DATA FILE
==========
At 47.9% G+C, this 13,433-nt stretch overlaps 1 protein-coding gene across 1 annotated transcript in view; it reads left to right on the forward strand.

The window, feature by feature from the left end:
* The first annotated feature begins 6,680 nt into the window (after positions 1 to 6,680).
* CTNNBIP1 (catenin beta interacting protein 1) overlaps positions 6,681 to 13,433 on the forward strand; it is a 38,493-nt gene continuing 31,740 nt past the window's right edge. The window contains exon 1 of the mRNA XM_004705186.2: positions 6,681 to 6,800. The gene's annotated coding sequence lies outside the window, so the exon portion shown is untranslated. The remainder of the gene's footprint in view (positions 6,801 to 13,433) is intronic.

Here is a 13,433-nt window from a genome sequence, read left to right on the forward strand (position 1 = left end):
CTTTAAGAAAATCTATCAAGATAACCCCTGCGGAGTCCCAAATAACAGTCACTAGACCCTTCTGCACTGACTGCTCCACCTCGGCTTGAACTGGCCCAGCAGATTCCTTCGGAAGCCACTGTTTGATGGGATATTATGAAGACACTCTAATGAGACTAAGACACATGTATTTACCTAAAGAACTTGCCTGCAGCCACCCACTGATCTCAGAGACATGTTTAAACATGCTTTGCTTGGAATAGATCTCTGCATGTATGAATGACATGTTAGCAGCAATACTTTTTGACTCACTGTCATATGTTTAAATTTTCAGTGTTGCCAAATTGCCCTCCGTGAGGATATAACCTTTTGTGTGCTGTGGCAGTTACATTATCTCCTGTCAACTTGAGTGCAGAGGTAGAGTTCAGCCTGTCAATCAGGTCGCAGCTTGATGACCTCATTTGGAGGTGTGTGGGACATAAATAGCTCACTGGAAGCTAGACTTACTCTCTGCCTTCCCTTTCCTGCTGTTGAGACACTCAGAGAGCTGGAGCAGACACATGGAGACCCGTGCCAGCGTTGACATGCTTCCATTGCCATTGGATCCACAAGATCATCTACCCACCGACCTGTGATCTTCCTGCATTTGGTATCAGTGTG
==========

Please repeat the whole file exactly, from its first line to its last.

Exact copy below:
At 47.9% G+C, this 13,433-nt stretch overlaps 1 protein-coding gene across 1 annotated transcript in view; it reads left to right on the forward strand.

The window, feature by feature from the left end:
* The first annotated feature begins 6,680 nt into the window (after positions 1 to 6,680).
* CTNNBIP1 (catenin beta interacting protein 1) overlaps positions 6,681 to 13,433 on the forward strand; it is a 38,493-nt gene continuing 31,740 nt past the window's right edge. The window contains exon 1 of the mRNA XM_004705186.2: positions 6,681 to 6,800. The gene's annotated coding sequence lies outside the window, so the exon portion shown is untranslated. The remainder of the gene's footprint in view (positions 6,801 to 13,433) is intronic.

Here is a 13,433-nt window from a genome sequence, read left to right on the forward strand (position 1 = left end):
CTTTAAGAAAATCTATCAAGATAACCCCTGCGGAGTCCCAAATAACAGTCACTAGACCCTTCTGCACTGACTGCTCCACCTCGGCTTGAACTGGCCCAGCAGATTCCTTCGGAAGCCACTGTTTGATGGGATATTATGAAGACACTCTAATGAGACTAAGACACATGTATTTACCTAAAGAACTTGCCTGCAGCCACCCACTGATCTCAGAGACATGTTTAAACATGCTTTGCTTGGAATAGATCTCTGCATGTATGAATGACATGTTAGCAGCAATACTTTTTGACTCACTGTCATATGTTTAAATTTTCAGTGTTGCCAAATTGCCCTCCGTGAGGATATAACCTTTTGTGTGCTGTGGCAGTTACATTATCTCCTGTCAACTTGAGTGCAGAGGTAGAGTTCAGCCTGTCAATCAGGTCGCAGCTTGATGACCTCATTTGGAGGTGTGTGGGACATAAATAGCTCACTGGAAGCTAGACTTACTCTCTGCCTTCCCTTTCCTGCTGTTGAGACACTCAGAGAGCTGGAGCAGACACATGGAGACCCGTGCCAGCGTTGACATGCTTCCATTGCCATTGGATCCACAAGATCATCTACCCACCGACCTGTGATCTTCCTGCATTTGGTATCAGTGTG